Any wader will do it is the underlayers and socks that count not just the wader material itself. Jeans and sports socks will leave you freezing in minutes. Boots upward is the way to go as these are the submerged bits of your body. I made the very same mistakes this year, my 1st year wading. I was freezing my feet off, my legs were going numb and I was faltering in the water. Neoprene kyak booties, merino wool under socks with wool socks over those, merino wool base layer, neoprene legs and jogging bottoms kept everything under the water toasty warm. it's a pain to put on and take off but by Christ it keeps those submerged bits from freezing.U will need to buy pair of neoprene waders if u intend to fish the winter plus a thermal suit thing from airflow.
I've only fished it the once so far as reported some pages back - and I was trotting/centrepin for winter grayling - but it was certainly full of fish -although saying that I had to loosefeed quite heavily (compared to what I'm used to for grayling on the Dove) to get them going. I'm sure it would have been a lot harder on bugging gear (and harder work) but given the numbers present in most likely looking glides I'm sure it must generally produce pretty well. That was the stretch below Radyr Weir on a day ticket from Garry Evans. Quite easy wading it seemed too. I haven't managed to get down again over summer with the fly gear, but will certainly have another crack at the grayling trotting this winter when I can.After anything that sodding eats a fly. Like that taff but hard to read and the likely spots don't hold fish. Fishing the lower section. But some thing beautiful about the river that keeps dragging me back. Even if it's to catch the latest shopping trolley!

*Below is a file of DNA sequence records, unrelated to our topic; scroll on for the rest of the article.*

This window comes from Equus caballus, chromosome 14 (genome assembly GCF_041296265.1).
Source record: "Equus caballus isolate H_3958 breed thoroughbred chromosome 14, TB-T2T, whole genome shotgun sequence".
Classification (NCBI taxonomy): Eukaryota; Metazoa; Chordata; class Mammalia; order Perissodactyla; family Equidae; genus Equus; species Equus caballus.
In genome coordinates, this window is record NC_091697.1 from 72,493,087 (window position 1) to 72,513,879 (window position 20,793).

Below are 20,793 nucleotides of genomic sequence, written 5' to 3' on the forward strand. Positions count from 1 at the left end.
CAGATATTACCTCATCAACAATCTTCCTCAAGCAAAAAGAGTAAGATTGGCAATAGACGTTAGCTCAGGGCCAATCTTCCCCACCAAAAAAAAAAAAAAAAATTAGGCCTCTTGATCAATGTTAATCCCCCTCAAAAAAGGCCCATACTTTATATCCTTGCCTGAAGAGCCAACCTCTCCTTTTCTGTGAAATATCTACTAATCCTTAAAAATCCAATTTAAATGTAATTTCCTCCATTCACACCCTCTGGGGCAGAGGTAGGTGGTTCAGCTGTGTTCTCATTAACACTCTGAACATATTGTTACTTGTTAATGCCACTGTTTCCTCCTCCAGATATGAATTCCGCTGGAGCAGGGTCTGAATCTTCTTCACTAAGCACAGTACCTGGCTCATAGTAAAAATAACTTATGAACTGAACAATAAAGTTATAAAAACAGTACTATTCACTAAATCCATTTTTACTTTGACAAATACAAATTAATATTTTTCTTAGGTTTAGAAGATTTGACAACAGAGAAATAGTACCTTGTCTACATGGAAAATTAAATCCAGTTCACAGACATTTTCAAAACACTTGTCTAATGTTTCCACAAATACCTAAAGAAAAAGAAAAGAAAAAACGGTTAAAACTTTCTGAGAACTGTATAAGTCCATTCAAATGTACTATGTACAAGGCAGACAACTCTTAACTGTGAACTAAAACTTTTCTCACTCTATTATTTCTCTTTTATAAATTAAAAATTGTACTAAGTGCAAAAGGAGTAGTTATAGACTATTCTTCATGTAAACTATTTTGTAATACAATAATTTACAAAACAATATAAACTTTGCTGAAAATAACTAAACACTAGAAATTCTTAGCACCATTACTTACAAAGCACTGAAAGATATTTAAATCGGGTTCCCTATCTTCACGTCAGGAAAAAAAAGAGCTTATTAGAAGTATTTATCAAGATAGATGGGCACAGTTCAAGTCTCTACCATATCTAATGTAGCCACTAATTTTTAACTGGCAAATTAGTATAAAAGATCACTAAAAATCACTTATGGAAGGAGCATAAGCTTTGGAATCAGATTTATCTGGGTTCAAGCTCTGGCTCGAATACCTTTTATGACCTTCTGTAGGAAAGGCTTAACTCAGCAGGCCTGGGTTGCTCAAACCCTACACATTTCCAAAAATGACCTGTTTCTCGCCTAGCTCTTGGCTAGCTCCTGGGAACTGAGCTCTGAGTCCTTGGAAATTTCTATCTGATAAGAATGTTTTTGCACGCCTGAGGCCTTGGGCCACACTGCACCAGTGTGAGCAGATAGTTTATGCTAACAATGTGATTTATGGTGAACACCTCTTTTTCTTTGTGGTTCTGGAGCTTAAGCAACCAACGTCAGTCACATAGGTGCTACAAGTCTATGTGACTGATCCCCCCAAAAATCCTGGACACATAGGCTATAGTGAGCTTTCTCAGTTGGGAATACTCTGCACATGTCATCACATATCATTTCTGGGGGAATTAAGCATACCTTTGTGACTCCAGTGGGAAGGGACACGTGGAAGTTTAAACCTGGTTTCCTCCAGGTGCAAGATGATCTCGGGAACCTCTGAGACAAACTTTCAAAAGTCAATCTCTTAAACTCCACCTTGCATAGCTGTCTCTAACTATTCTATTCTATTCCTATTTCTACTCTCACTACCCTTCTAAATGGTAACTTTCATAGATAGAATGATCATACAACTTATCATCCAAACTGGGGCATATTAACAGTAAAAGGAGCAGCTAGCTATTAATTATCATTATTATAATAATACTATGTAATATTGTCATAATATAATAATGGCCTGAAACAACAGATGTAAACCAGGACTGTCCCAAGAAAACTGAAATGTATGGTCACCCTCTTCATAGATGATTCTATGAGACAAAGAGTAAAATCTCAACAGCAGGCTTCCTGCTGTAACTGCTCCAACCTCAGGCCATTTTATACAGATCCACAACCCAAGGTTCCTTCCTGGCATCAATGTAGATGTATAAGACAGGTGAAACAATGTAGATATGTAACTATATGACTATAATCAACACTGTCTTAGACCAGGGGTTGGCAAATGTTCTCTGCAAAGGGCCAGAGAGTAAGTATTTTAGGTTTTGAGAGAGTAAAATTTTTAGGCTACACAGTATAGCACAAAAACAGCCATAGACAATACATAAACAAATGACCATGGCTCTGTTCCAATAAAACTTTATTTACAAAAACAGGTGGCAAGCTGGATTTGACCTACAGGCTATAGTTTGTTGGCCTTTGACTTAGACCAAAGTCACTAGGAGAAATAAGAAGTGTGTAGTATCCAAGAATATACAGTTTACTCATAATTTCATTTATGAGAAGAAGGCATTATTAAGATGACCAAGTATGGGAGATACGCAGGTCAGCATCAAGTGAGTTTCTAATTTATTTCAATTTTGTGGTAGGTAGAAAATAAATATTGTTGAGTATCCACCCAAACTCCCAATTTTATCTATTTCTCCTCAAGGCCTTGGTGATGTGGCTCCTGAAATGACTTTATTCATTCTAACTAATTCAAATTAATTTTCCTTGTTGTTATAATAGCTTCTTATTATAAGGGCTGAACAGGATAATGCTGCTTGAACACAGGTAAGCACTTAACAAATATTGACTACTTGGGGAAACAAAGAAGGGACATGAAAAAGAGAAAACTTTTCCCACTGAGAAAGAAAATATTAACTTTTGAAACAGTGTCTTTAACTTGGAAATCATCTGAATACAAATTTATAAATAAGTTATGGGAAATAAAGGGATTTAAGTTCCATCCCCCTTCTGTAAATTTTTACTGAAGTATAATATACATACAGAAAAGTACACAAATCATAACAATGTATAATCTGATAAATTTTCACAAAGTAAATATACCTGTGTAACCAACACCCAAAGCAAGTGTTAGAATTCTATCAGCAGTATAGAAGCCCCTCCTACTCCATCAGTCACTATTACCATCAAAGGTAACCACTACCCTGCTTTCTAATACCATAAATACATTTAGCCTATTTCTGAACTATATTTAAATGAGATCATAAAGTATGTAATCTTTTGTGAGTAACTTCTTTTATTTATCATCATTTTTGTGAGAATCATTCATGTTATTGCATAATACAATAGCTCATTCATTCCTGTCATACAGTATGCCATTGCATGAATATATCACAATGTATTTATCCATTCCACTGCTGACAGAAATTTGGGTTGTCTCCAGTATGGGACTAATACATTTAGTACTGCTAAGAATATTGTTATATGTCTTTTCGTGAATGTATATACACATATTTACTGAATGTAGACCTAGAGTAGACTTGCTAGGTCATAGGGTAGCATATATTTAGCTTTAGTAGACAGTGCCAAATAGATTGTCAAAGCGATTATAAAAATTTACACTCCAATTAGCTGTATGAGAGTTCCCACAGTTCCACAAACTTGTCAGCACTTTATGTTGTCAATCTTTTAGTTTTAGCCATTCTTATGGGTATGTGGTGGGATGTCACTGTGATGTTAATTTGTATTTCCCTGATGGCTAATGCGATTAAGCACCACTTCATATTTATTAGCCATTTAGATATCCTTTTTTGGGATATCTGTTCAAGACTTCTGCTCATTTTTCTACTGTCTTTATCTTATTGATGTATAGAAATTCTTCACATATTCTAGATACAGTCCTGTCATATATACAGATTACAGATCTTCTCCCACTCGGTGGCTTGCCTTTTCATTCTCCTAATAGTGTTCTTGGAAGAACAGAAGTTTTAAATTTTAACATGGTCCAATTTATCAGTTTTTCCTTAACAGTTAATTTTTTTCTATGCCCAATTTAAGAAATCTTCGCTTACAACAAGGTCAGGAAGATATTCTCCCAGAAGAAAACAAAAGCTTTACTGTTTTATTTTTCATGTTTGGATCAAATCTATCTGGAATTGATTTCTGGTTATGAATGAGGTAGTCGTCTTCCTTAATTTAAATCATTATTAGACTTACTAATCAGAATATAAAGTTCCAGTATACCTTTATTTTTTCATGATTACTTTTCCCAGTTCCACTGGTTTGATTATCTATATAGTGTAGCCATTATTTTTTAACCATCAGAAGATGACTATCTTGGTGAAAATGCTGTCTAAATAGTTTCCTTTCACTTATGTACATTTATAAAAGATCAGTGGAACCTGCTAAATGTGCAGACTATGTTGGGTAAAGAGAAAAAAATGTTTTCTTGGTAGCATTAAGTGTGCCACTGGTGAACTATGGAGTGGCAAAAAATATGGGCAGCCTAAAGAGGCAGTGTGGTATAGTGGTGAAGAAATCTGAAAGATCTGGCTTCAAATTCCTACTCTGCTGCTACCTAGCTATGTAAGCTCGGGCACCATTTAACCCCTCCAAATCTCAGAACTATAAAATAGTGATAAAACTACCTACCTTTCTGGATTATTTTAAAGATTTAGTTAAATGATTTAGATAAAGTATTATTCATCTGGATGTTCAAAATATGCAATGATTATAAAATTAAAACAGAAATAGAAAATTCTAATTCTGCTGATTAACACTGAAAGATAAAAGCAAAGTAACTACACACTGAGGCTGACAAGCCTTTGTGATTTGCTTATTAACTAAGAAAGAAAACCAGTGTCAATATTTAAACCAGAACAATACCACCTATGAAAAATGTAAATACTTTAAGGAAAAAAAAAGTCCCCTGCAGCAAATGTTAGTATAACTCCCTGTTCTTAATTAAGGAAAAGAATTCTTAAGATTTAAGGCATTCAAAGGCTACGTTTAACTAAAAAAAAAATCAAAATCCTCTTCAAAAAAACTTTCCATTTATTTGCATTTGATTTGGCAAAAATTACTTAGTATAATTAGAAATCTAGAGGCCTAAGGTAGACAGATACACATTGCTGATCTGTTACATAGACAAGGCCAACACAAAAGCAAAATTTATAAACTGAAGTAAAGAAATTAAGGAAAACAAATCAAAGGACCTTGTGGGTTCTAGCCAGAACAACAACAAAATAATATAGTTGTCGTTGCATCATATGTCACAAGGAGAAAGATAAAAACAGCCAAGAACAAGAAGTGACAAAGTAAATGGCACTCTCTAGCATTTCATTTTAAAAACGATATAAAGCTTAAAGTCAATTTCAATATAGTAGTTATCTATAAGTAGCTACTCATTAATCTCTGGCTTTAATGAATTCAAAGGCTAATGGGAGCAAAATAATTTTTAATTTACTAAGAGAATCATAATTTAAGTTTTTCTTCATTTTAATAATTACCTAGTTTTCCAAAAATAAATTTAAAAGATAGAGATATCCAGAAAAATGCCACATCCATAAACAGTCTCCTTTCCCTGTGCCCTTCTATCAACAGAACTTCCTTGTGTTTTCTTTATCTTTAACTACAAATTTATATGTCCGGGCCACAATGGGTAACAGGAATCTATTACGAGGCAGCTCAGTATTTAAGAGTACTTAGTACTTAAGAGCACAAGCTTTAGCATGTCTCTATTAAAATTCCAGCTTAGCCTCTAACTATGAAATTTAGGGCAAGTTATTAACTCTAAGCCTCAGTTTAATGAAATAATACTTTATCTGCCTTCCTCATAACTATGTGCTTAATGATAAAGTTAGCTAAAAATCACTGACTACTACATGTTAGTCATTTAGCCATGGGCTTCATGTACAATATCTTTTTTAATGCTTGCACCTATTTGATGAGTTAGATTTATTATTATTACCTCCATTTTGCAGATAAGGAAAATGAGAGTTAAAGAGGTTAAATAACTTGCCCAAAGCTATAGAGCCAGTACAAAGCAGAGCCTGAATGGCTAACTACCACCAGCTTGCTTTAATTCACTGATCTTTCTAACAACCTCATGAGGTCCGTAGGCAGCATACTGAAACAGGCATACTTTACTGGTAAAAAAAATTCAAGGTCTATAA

Interesting that you have said that the "dead water" above Radyr Weir is barbel territory. Can you throw anymore light on this?You can fish the left bank up to the M4, the right bank's a hassle above Radyr weir. The water down from the weir is all fairly good, frequently fished illegally, if you see anything odd phone NRW. The dead water above the weir is barbel territory, interesting to see if the work on the weir changes that, I doubt if it will though, should have blown the bloody thing up.
Congrats on the trout TP, a two pounder's a good fish in anyone's book, flashy wets can be very effective, I particularly like both of those, try a 3-4 mm tungsten bead hare's ear on the point to slow the swing a little, works well, the river should be perfect for that approach in a couple of days.
Many thanks for all the useful information about the Taff. I'll let you know how I get on!Quite good barbel wise particularly if you pre-bait I'm told but the chub population isn't what it was, recruitment has been hammered by the cormorants over the last ten years but despite that there are still a few big chub around.
The Glamorgan Anglers water below Radyr weir and Blackweir have the favoured barbel swims and some real beauties in double figures come out each year, not as good as the Wye or Severn perhaps but still one of Wales' best mixed fisheries. I believe Glam Ang are stocking some silver fish so perhaps the chub as well as the dace and roach will come back although I have my doubts as both the club and NRW aren't keen on built-in fish refuges. GAC don't like the effect they would have on float fishing and NRW are incredibly reluctant to engage on any discussion with regard to in-stream installations due to the flood risk they pose and as no one's shooting the cormorants I'd imagine they're very grateful for any extra fish that come their way.
Good luck with the barbel, you'll get plenty of advice from the boys at Gary Evans and the anglers you meet on the river. Haven't caught any barbel on the fly myself but I know a few people who have (accidentally). Chub on the fly in the fast deep runs on the right bank below Radyr weir are still a reasonably good bet, a gold bead hares ear with a 4 mm tungsten bead gets you down deep enough and quickly enough to stand a chance of tempting one in the autumn.